Restor­ing education to glory

The Star Early Edition - - LETTERS - John Whit­lock

THERE is no doubt that Bantu education was in­fe­rior to that of whites dur­ing apartheid, and that funding was also skewed to­wards white schools.

How­ever, af­ter 23 years of ANC rule, Angie Mot­shekga, the Min­is­ter of Ba­sic Education, has ad­mit­ted that South African schools are in a cri­sis that is “akin to a na­tional cri­sis”.

Funding is no longer a prob­lem as over 6% of GDP is spent on education – more than any other African coun­try.

In his 2016 Budget speech, Pravin Gord­han, bud­geted R297.5 billion for education, of which R205.8bn was al­lo­cated to ba­sic education. Yet our education is in cri­sis – the ex­cuse be­ing the “legacy of apartheid”. Where does all this money go? In 2014/15 South Africa’s maths and science ranked last out of 140 coun­tries.

In 2015, 213 000 pupils out of nearly 800 000 failed their end of year ex­ams (26.6%). This is apart from the mas­sive drop-out rate. More than half of the pupils start­ing Grade 1 drop out over the 12-year pe­riod.

In a re­cent study by Stel­len­bosch Uni­ver­sity, the fol­low­ing prob­lems were high­lighted:

1. Poor teacher con­tent knowl­edge and the in­abil­ity to im­part knowl­edge ef­fec­tively – ped­a­gog­i­cal skills.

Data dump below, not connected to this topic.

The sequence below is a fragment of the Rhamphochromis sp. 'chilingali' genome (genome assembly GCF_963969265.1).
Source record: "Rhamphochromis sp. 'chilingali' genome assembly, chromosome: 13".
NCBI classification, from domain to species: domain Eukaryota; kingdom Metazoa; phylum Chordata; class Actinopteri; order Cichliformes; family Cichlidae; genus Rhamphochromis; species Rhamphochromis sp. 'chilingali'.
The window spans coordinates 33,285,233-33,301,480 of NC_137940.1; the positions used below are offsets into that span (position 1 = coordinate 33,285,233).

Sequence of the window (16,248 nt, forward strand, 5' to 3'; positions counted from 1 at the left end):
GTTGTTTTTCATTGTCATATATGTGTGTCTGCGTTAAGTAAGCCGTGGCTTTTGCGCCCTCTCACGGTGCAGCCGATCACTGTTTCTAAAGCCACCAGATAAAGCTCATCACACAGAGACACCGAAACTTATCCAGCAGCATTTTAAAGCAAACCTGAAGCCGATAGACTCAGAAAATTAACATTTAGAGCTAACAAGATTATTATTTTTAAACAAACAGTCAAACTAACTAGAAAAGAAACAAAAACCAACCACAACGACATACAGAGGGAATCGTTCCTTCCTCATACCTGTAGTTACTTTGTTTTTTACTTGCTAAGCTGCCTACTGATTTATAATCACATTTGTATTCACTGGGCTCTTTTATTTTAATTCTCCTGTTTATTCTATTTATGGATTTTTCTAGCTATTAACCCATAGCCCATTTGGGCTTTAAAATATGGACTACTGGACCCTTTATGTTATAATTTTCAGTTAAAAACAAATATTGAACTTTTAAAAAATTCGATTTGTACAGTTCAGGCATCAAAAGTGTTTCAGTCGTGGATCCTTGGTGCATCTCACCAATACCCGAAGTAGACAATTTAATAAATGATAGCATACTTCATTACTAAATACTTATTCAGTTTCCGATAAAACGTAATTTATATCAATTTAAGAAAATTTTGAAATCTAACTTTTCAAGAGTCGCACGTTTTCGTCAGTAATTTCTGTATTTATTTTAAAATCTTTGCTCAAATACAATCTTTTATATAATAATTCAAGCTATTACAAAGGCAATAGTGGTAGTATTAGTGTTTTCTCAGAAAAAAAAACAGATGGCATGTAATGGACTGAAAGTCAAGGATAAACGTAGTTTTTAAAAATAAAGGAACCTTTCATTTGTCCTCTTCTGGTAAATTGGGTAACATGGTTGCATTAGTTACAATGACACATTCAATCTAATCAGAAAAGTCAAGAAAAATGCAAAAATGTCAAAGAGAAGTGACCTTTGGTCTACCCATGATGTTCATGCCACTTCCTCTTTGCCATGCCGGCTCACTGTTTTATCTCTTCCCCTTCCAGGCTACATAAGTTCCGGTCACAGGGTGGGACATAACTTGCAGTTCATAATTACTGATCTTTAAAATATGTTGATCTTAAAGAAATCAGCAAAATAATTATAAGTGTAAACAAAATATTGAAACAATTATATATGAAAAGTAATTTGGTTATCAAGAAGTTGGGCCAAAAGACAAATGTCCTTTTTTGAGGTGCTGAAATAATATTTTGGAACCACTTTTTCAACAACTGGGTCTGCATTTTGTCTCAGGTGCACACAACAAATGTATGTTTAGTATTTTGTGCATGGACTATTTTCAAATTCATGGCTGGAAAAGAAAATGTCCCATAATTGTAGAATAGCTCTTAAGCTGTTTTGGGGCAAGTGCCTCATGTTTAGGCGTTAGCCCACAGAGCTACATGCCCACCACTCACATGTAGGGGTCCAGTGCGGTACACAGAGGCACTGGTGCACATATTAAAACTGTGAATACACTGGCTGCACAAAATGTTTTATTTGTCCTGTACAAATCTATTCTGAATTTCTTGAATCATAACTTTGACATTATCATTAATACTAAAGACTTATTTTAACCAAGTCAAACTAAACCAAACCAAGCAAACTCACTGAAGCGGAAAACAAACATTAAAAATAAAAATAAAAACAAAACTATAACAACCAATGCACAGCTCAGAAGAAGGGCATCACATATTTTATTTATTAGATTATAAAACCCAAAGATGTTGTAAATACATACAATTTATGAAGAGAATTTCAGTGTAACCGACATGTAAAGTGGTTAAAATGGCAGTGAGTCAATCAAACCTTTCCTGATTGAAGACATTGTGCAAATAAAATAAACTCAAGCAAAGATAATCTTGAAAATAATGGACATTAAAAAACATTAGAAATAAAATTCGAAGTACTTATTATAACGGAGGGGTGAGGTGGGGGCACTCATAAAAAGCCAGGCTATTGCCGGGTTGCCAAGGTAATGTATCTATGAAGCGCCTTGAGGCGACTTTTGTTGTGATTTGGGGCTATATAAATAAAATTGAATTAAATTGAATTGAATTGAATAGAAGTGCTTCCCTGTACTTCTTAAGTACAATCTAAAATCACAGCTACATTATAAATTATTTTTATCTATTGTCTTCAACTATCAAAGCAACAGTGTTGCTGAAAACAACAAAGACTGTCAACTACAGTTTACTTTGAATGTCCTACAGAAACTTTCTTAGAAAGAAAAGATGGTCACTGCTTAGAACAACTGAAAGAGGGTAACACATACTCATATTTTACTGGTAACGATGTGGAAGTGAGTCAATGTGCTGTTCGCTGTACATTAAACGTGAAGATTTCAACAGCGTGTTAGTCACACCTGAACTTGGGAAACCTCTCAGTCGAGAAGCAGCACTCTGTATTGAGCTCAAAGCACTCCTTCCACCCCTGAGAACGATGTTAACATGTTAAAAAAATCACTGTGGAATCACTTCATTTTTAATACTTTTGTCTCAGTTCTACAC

2. The clo­sure of teach­ers’ train­ing col­leges.

3. Mul­ti­ple and con­tin­ual changes in the cur­ricu­lum and pol­icy – this un­der­mines and de­mor­alises teach­ers.

4. The fact that Sadtu of­fi­cials “had cap­tured the education sys­tem and were run­ning education in North West, KwaZulu-Na­tal, Lim­popo, Mpumalanga and the Eastern Cape”.

Sadtu has re­peat­edly re­fused the “test­ing of teach­ers’ and prin­ci­pals’ com­pe­ten­cies, pe­ri­odic eval­u­a­tion of teach­ers, per­for­mance con­tracts for prin­ci­pals, a bio­met­ric sys­tem to mon­i­tor teach­ers’ school at­ten­dance, pay that is linked to per­for­mance, and the in­tro­duc­tion of in­spec­tors to mon­i­tor the de­liv­ery of the cur­ricu­lum”.

These are vi­tal com­po­nents for a good education. Sadtu is in­deed not only ham­per­ing, but de­stroy­ing our education.

In many schools less “than half the cur­ricu­lum is be­ing cov­ered by the end of the year, and less than half of the sched­uled lessons are be­ing taught”. What are teach­ers do­ing all day?

6. Teacher ab­sen­teeism is another prob­lem, as well as in­ad­e­quate teach­ing time and ac­tual teach­ing ac­tiv­ity. Fix these and other prob­lems and we will re­gain top ed­u­ca­tional sta­tus. Ger­mis­ton

Newspapers in English

Newspapers from South Africa

© PressReader. All rights reserved.